For those of you not familiar with it, Teaser Tuesday is when you take whatever book you’re reading, open it to a random page and blog two (non-spoiler) lines. Although considering I’m reading a biography of Jane Austen and she’s been dead for, like, a couple hundred years, I’m not sure how I could possibly spoil anything.

I’m reading Becoming Jane Austen by Jon Spence because it occurred to me a week or so ago that although I like Austen’s writing, I know very little about her. I mean, I know she never married and that she died of something like consumption or whatever, but that has been more or less the extent of my understanding. I did try to watch the movie Becoming Jane but turned it off because it was boring (or I wasn’t in the proper frame of mind, or both). The book, though, has been interesting. And as it turns out I was born 200 years + 1 day after Miss Austen. So that’s something.

Here now is the teaser, taken from page 132:

Jane and Cassandra were both still unmarried, and Bath was a magnet for eligible men. In the country the girls had little opportunity to meet prospective husbands, and it was by now clear that there was little chance of their being chosen by men in the Steventon neighbourhood.

Bonus Bad Movie

I can’t believe I forgot to put Lady in the Water on my list from yesterday’s Worst Movies blogfest. Or as my husband calls it, Ron Howard’s Daughter Is in My Pool. I love M Night–hey! we have similar names!–but this movie was just . . . It was awful. Really. A cute idea in theory but hamhandedly executed.

Or maybe I just really hate movies with so much water?

Worst. Movies. Ever.

It’s another blogfest! Courtesy of Alex J Cavanaugh: the ten worst movies I’ve ever had the misfortune to watch.

Now this list is supposed to be theatrical or DVD releases (no made-for-TV movies), but that’s all good since I don’t watch made-for-TV movies. I won’t attempt to put these into any real order; they were all awful–though I’m sure plenty of people might disagree. Without further ado:

  1. Vampire’s Kiss. Okay, so in the interest of full disclosure, I have an issue with Nicolas Cage in general. But even if I didn’t, this movie was terrible. For a long time I used it as the ruler against which all other bad films were measured, asking myself, “But was it as bad as Vampire’s Kiss?”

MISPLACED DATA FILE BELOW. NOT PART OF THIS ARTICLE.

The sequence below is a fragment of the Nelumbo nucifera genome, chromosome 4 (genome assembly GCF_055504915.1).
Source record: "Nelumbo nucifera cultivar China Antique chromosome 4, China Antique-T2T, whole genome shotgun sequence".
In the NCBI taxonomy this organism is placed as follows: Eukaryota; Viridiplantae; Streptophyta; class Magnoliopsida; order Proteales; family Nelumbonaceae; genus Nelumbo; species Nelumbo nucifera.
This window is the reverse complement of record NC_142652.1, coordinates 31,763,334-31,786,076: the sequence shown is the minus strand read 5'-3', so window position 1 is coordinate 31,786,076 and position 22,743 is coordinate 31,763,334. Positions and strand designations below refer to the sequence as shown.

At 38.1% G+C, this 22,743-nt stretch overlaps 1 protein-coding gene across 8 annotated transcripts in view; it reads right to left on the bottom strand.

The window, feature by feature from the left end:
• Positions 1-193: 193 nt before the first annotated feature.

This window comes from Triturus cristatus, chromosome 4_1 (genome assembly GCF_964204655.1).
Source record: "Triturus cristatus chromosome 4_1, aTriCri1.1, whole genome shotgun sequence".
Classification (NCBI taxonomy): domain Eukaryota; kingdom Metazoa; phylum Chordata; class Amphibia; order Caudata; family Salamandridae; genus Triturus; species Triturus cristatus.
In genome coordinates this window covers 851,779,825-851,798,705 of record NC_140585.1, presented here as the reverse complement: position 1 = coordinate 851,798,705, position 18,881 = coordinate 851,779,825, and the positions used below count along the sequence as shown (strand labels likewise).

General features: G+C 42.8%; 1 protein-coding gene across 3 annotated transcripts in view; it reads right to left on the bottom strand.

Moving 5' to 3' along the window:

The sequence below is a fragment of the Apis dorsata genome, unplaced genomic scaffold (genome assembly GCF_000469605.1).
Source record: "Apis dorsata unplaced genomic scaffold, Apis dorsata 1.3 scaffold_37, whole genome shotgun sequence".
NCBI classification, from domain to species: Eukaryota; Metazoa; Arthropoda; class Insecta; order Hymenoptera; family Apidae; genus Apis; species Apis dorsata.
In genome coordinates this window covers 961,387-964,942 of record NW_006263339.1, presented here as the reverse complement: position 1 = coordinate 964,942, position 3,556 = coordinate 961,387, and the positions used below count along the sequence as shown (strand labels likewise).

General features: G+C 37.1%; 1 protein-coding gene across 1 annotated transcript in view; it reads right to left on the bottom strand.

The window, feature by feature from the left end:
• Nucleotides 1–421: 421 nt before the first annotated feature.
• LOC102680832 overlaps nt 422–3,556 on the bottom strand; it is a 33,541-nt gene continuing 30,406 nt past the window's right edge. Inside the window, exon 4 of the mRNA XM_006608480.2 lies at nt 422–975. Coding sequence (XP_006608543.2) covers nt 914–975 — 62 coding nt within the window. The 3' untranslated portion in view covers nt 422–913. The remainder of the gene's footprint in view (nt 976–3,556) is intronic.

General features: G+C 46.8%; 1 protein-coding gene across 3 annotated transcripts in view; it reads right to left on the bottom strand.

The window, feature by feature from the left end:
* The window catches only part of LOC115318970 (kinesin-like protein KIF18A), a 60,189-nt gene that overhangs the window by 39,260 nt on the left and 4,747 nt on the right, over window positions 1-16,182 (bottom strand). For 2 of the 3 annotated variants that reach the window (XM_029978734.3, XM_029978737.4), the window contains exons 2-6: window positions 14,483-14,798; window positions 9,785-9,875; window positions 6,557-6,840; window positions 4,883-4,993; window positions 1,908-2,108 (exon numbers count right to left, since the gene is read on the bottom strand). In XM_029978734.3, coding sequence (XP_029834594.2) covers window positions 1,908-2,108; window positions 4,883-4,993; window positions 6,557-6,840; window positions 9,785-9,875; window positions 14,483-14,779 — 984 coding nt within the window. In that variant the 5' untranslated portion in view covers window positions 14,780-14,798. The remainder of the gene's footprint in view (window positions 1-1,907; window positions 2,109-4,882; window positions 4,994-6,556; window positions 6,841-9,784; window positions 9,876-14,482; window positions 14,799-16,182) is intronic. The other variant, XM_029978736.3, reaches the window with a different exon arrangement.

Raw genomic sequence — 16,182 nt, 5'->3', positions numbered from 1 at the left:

2. Queen of the Damned. I love Anne Rice’s Vampire Chronicles, which is why this movie pained me so terribly. It was an incoherent mishmash, and Stuart Townsend was all wrong for Lestat–I mean, they couldn’t even bother to try and make him blond? And yes, I do understand that as Aaliyah’s last big moment, this film has a special place in many people’s hearts, but let’s face it: it’s bad.
  3. Daredevil. So bad vampire movies can be followed by bad superhero movies. I cringed my way through this one, almost ending up curled under the theater seat in a sort of duck-and-cover move designed to save myself from its atomic bomb of bad.
  4. Van Helsing. Yeah, okay, more vampire stuff. Either I watch a lot of vampire movies, or a lot of vampire movies are just really bad. Or both. But this movie . . . They kept ending up in the water, for one thing, which got irritating after a while. And it’s such a shame because I do love Hugh Jackman, but ugh.
  5. Jackie Brown. I know a lot of people love this movie, but I’m not sure why. Then again, I don’t remember anything about it except that I absolutely hated it. My brain has wiped out all other memories related to this film, probably for good reason. Which is why I won’t tempt fate by ever trying to view it again.
  6. Atonement. Another movie with a lot of water. It was supposed to be all artsy and whatever, but it just ended up beating the audience over the head with its, well, artiness. I hate movies that do that (or books, or anything); it’s like they’re proselytizing or something. A movie shouldn’t have to work that hard to make its point.
  7. Underworld. We walked out of this one. That’s how stupid and bad it was. Just an utter waste of time.
  8. Borat. Another one we walked out of. And it wasn’t that we were offended; it just wasn’t funny.
  9. Cradle Will Rock. Oh my God, I’m such a big John Cusack fan. Seriously. But this movie was awful. Such star power put to such bad, bad use.
  10. The Secret Lives of Dentists. Also a big Denis Leary fan. But not here.

That’s ten. The first ten that come to mind, though I’m sure if I kept thinking, some of these might be replaced by others. I have a film degree, after all; I’ve seen a lot of movies.

I know that a few on this list are generally considered crowd pleasers and/or cult favorites. Meh. I can’t help the way I feel about these things.